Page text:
Quarter 0 4 8 12 16 20 24 28 32 36 40 44 48 −15.0 0.0 15.0 30.0 45.0

Real Effective Exchange Rate

Quarter 0 4 8 12 16 20 24 28 32 36 40 44 48 −200 0 200 400 600 Marshallian K Quarter

Thus, a policy rule deﬁned in terms of the monetary base, such as (2), may also be carried out when nominal interest rates are constrained at zero. Increased liquidity injection due to the recessionary and deﬂationary impact of the zero bound will tend to depreciate the currency and help stabilize the economy.

However, the portfolio-balance eﬀect is at best very small. Empirical studies by Frankel
(1984), Dooley and Isard (1983) and others failed to ﬁnd empirical support. Of course, the
data used stemmed from normal episodes when nominal interest rates were positive and
in-terest diﬀerentials would dominate the eﬀect of relative base money supplies. More recently,
empirical studies such as Evans and Lyons (2001) and research using data on Japanese
for-eign exchange interventions such as Ito (2002) and Fatum and Hutchison (2002) are more
supportive of a portfolio-balance eﬀect. Ito (2002) ﬁnds that Japanese interventions in the
second half of the 1990s have been eﬀective in changing the exchange rate. Fatum and
Hutchinson (2002) conclude that intervention might be a useful policy instrument during
the zero-interest-rate policy period, eﬀectively depreciating the value of the yen exchange
rate, but that the eﬀects are likely to be short-term in nature. We follow Orphanides and
Wieland (2000) and calibrate *λ _{k}* so that it is small enough not to be noticeable in times of
non-zero interest rates and choose a value of 0.025.

Given such a small portfolio-balance eﬀect, the liquidity expansion that follows from a
linear base money rule such as (2) is likely to be of little consequence. This is conﬁrmed
by the simulation results reported in **Figure 6**. The solid line in each panel repeats the
recession-cum-deﬂation scenario from the preceding section where no portfolio-balance eﬀect
is present. The dotted line, which diﬀers only very little from the solid line, indicates the
outcome with a small portfolio-balance eﬀect under the linear base money rule (2). In this
case, the Marshallian *k*continues to expand a bit while the interest rate is constrained at
zero, and the exchange rate depreciates slightly.

As an alternative, OW proposed a *nonlinear* policy rule, which results in a drastic
liquidity expansion (i.e. increase in the Marshallian *k*) whenever the nominal interest is
constrained at zero. The optimal nonlinear base money rules under uncertainty computed by

Figure 7: Distortion of Stationary Distributions of Output and Annual Inﬂation

Output Annual Inﬂation

1.0 1.5 2.0 2.5 3.0 3.5 4.0 4.5 5.0 −0.12 −0.09 −0.06 −0.03 0.00 0.03 Bias of Mean

Equilibrium Nominal Interest Rate

1.0 1.5 2.0 2.5 3.0 3.5 4.0 4.5 5.0 −0.03 0.00 0.03 0.06 0.09 0.12

Bias of Standard Deviation

Equilibrium Nominal Interest Rate 1.0 1.5 2.0 2.5 3.0 3.5 4.0 4.5 5.0 −0.24 −0.18 −0.12 −0.06 0.00 0.06 Bias of Mean

Equilibrium Nominal Interest Rate

linear rule for k nonlinear rule for k

1.0 1.5 2.0 2.5 3.0 3.5 4.0 4.5 5.0 −0.06 0.00 0.06 0.12 0.18 0.24

Bias of Standard Deviation

Equilibrium Nominal Interest Rate

OW using a small calibrated model raise the aggressiveness of the policy response to output and inﬂation deviations by factors of 20 to 50, whenever the interest rate is constrained at zero. We choose an intermediate case by scaling up the policy response by a factor of 30 whenever the nominal interest rate is zero, and switching back to Taylor’s rule when interest rates turn positive:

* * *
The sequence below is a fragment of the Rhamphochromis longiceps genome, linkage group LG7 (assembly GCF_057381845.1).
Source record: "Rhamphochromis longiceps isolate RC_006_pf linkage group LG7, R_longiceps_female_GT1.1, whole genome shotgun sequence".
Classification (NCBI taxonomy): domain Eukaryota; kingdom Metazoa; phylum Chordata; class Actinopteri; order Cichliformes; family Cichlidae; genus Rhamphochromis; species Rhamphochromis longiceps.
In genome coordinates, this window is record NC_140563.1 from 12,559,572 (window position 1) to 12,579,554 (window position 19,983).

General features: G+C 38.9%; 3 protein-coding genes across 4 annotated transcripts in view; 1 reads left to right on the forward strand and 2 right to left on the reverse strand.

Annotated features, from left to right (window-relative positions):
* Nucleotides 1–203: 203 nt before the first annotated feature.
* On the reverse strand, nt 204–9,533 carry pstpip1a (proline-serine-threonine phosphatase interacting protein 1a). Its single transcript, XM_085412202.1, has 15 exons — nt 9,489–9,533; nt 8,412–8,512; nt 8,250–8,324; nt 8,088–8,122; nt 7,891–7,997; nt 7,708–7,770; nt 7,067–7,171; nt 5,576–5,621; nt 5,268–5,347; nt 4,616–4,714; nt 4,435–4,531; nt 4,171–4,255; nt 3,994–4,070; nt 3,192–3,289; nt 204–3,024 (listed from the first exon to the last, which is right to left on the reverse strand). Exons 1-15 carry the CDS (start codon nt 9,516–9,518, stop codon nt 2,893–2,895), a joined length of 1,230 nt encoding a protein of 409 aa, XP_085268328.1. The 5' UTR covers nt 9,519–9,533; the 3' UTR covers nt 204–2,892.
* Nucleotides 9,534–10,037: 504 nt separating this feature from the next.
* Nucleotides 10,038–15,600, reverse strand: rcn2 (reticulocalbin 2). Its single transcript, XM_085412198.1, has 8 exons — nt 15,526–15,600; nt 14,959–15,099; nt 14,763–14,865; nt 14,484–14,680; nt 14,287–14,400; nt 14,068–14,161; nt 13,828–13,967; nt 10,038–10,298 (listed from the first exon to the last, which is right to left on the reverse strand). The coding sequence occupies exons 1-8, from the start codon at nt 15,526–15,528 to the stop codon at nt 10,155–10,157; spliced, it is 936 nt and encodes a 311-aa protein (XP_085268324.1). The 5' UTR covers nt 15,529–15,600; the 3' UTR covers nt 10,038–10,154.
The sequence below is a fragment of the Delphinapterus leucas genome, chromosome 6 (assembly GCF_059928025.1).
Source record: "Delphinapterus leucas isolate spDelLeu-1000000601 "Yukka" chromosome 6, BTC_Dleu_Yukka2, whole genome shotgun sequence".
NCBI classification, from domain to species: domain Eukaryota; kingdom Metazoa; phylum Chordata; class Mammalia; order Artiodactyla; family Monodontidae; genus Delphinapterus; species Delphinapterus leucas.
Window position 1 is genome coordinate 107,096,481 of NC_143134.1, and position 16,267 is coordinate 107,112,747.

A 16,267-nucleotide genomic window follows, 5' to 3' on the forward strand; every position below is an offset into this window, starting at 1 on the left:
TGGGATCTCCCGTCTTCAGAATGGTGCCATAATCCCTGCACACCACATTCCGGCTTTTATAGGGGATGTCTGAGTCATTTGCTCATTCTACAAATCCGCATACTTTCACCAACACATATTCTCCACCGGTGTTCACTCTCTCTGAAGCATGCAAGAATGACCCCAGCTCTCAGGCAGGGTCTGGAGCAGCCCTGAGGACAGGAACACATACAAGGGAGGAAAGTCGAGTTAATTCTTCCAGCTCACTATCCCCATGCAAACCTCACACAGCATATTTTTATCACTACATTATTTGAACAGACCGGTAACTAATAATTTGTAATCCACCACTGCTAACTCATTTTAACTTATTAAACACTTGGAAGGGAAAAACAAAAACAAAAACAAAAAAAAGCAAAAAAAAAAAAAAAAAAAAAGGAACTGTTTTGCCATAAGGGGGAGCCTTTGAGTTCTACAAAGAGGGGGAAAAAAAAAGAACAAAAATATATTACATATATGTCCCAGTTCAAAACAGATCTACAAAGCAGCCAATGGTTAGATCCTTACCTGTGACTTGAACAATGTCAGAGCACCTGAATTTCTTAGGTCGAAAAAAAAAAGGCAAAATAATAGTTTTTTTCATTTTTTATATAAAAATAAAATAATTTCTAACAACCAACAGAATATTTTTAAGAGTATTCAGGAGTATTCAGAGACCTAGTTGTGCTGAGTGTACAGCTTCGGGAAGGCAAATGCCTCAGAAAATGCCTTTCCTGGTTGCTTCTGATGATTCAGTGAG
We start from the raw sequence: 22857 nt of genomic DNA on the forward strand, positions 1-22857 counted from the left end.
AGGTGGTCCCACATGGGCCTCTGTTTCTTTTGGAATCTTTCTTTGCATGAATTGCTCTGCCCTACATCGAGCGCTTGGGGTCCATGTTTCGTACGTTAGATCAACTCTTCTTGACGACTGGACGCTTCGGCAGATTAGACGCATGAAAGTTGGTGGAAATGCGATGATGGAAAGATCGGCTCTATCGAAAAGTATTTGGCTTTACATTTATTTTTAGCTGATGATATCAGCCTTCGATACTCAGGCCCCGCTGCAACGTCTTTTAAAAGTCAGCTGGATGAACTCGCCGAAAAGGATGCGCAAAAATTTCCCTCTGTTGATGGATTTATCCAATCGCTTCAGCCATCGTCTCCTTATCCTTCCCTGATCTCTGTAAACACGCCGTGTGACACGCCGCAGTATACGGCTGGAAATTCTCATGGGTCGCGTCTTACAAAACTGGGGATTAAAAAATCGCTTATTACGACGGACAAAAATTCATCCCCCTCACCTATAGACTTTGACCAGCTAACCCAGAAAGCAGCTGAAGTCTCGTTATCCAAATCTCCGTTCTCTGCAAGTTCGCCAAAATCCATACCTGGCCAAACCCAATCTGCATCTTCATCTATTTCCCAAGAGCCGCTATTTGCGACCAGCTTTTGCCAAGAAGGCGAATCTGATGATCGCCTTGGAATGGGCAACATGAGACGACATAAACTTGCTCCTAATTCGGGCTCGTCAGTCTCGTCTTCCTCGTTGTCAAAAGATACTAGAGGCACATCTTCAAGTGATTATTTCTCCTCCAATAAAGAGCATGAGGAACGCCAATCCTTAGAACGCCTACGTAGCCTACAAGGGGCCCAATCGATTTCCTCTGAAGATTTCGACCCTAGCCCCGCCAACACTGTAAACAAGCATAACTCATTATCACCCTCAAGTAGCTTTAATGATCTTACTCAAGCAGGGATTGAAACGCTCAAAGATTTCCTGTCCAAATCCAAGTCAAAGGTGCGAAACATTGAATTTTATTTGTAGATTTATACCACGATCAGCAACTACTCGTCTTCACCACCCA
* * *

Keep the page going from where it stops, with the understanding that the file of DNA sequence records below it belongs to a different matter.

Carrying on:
*kt−k∗* =
*−κπ*(*πt*(4)*−π∗*) +*κqqt*
*,* if *i _{t}>*0

*−*30

*κπ*(

*πt*(4)

*−π∗*) +

*κqqt*

*,*if

*i*= 0

_{t}*.*(5)

Figure 8: Distortion of Stationary Distribution of the Real Eﬀective Exchange Rate 1.0 1.5 2.0 2.5 3.0 3.5 4.0 4.5 5.0 −0.40 0.00 0.40 0.80 1.20 Bias of Mean

Equilibrium Nominal Interest Rate

linear rule for k nonlinear rule for k

1.0 1.5 2.0 2.5 3.0 3.5 4.0 4.5 5.0 −0.40 0.00 0.40 0.80 1.20

Bias of Standard Deviation

Equilibrium Nominal Interest Rate

First, we illustrate an initial transition to the OW proposal after the central bank has
observed 10 quarters of near zero interest rates in the recession and deﬂation scenario of
subsection 3.2. This scenario corresponds to the dashed-dotted line in each panel of**Figure**

**6**. The huge expansion of liquidity results in a dramatic real depreciation of up to 40%. As
a result of this depreciation the recessionary and deﬂationary impact of the shocks to the
economy is dampened substantially. The depth of the recession and deﬂation is similar to
the ﬁrst simulation shown in **Figure 1**, where interest rates were allowed to go negative.
Thus, in principle the proposal of OW is eﬀective in ameliorating the impact of the zero
bound in a deﬂationary period.

Next, we proceed to evaluate the eﬀectiveness of the nonlinear base money rule (5) in
terms of its ability to reduce the biases and asymmetries in output and inﬂation distributions
resulting from the zero bound that we discussed in the preceding section. To do so we
conduct further stochastic simulations based on the covariance matrix of historical shocks.
The central bank is now assumed to scale up its policy response *immediately* every time
that the nominal interest rate is constrained. The results are summarized in **Figure 7**,
which compares the biases in the means and standard deviations of output and inﬂation

gaps under the linear and nonlinar rules for the Marshallian *k*, denoted by squares and
diamonds respectively. Clearly, the biases are substantially reduced even for very low levels
of the equilibrium nominal interest rate.

However, the improvement in output and inﬂation distributions comes at the expense
of substantially higher variability of the real exchange rate as well as a depreciation bias in
its mean as depicted in**Figure 8**. The variability of the real exchange rate is substantially
higher than in the case of the linear rule. Of course, aggressive depreciation of the currency